Betsy Ross was born Elizabeth Griscom January 1, 1752 in Philadelphia. She was the eighth of seventeen children and a fourth generation American. Betsy went to school at a Quaker public school where she learned writing, reading, and possibly sewing. Thereafter, she was apprenticed to a local upholsterer. During this time, upholsterers were hired for all sorts of jobs including flag making.
At this apprenticeship, she met her first husband John Ross. They married in November 1773, but because Betsy's Quaker church frowned upon inter-denominational marriage and John was Episcopalian, so they chose to elope to a New Jersey tavern. Soon after their marriage, John and Betsy Ross started an upholstery business. In 1776, her husband was killed in a munitions explosion. After his death, Betsy returned to the Quaker church.
In June 1777, she married a sea captain named Joseph Ashburn at Old Swedes Church in Philadelphia. Betsy and Joseph had two daughters. Her second husband died shortly after the end of the American Revolution.Betsy met her third husband, John Claypoole, when he told her of her second husband's death. The two were married May of 1783 at Christ's Church. Before their marriage, John had earned a living as a sailor, but because of her second husband's death at sea, Betsy convinced him to go into business with her. Later he worked with the U.S. Customs house in Philadelphia. John and Betsy had five daughters. After years of ill health, he died in 1817, and Betsy never remarried.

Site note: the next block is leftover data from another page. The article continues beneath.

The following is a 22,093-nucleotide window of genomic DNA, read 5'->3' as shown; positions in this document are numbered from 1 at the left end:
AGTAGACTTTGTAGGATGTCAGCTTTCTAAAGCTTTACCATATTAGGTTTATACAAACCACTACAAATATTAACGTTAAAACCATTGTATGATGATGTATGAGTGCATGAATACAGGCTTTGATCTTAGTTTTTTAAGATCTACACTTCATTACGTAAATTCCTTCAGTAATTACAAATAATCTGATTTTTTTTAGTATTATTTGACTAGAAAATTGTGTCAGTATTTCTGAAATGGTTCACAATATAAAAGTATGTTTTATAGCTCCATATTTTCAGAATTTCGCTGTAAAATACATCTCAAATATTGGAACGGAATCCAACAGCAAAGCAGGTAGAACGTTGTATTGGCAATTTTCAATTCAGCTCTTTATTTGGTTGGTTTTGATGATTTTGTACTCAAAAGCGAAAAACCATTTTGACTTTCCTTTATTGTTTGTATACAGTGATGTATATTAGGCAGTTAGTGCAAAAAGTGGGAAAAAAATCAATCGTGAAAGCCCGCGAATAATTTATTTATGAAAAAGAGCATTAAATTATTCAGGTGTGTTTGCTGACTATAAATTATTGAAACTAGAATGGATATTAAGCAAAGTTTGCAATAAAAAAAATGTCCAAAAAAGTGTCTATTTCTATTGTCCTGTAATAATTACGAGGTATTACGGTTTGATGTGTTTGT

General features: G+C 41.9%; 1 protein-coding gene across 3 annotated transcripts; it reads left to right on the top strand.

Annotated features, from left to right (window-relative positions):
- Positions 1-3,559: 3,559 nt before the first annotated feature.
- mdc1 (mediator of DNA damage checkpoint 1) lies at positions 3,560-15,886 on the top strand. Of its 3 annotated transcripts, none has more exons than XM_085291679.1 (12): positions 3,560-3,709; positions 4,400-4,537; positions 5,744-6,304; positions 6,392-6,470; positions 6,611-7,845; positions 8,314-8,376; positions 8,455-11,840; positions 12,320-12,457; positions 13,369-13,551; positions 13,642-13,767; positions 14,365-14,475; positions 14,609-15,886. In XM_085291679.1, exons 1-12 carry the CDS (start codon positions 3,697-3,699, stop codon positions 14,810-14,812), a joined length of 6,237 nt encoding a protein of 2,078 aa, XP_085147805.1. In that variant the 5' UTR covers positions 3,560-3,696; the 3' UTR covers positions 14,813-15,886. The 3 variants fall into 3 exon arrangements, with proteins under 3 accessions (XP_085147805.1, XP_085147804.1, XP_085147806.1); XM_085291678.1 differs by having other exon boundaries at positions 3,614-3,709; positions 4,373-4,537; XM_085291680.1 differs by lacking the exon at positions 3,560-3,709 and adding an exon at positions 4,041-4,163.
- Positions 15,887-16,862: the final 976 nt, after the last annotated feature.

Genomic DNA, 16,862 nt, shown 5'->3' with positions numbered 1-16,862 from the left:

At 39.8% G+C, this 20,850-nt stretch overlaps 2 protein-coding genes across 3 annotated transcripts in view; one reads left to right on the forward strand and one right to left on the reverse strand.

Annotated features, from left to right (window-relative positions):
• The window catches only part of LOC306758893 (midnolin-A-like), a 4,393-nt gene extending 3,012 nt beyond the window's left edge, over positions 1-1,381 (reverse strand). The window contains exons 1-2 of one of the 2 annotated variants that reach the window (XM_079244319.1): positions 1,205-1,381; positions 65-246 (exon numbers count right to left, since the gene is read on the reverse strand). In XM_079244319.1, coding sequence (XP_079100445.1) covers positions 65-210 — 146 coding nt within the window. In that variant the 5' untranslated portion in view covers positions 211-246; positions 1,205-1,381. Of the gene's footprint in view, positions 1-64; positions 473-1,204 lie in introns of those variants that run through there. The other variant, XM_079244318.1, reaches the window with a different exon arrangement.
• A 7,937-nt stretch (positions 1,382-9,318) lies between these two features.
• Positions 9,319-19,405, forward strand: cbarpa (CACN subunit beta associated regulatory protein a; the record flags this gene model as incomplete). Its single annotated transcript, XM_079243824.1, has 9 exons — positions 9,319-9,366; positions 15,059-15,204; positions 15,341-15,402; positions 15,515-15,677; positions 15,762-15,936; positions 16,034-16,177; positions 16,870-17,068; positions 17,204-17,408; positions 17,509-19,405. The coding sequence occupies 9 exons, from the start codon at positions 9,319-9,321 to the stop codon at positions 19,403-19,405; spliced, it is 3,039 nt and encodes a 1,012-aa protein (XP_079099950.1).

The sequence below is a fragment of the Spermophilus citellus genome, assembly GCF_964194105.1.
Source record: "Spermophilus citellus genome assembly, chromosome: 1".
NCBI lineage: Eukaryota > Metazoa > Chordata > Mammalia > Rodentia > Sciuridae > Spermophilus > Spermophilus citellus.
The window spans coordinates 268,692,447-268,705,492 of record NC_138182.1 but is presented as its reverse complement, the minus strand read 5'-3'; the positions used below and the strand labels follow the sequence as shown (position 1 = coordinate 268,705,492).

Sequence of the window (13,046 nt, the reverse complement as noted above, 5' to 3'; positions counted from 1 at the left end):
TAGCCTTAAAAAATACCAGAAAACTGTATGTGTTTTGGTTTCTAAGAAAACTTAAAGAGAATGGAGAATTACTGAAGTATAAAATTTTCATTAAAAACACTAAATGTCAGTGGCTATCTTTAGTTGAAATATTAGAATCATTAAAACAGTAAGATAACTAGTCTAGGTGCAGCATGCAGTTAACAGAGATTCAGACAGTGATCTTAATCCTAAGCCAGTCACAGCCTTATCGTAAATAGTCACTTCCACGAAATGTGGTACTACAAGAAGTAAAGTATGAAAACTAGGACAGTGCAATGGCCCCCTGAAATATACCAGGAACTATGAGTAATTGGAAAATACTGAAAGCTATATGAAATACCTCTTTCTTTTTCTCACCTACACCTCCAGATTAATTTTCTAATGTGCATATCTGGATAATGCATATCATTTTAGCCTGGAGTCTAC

In June 1776, a committee headed by General Washington came to visit Mrs. Ross. One of the members of the committee was Betsy's first husband's uncle, George Ross. This committee gave her a rough design of a flag that they requested her to make. It is said that Betsy was the one who convinced George Washington to use five-pointed stars ins
Will diversity work (Lengthy Question)?
I'm in favor of free human individuals.
Genetic diversity is not much of a problem at all.
Tyranny is the problem. Let's hope the free human individuals win.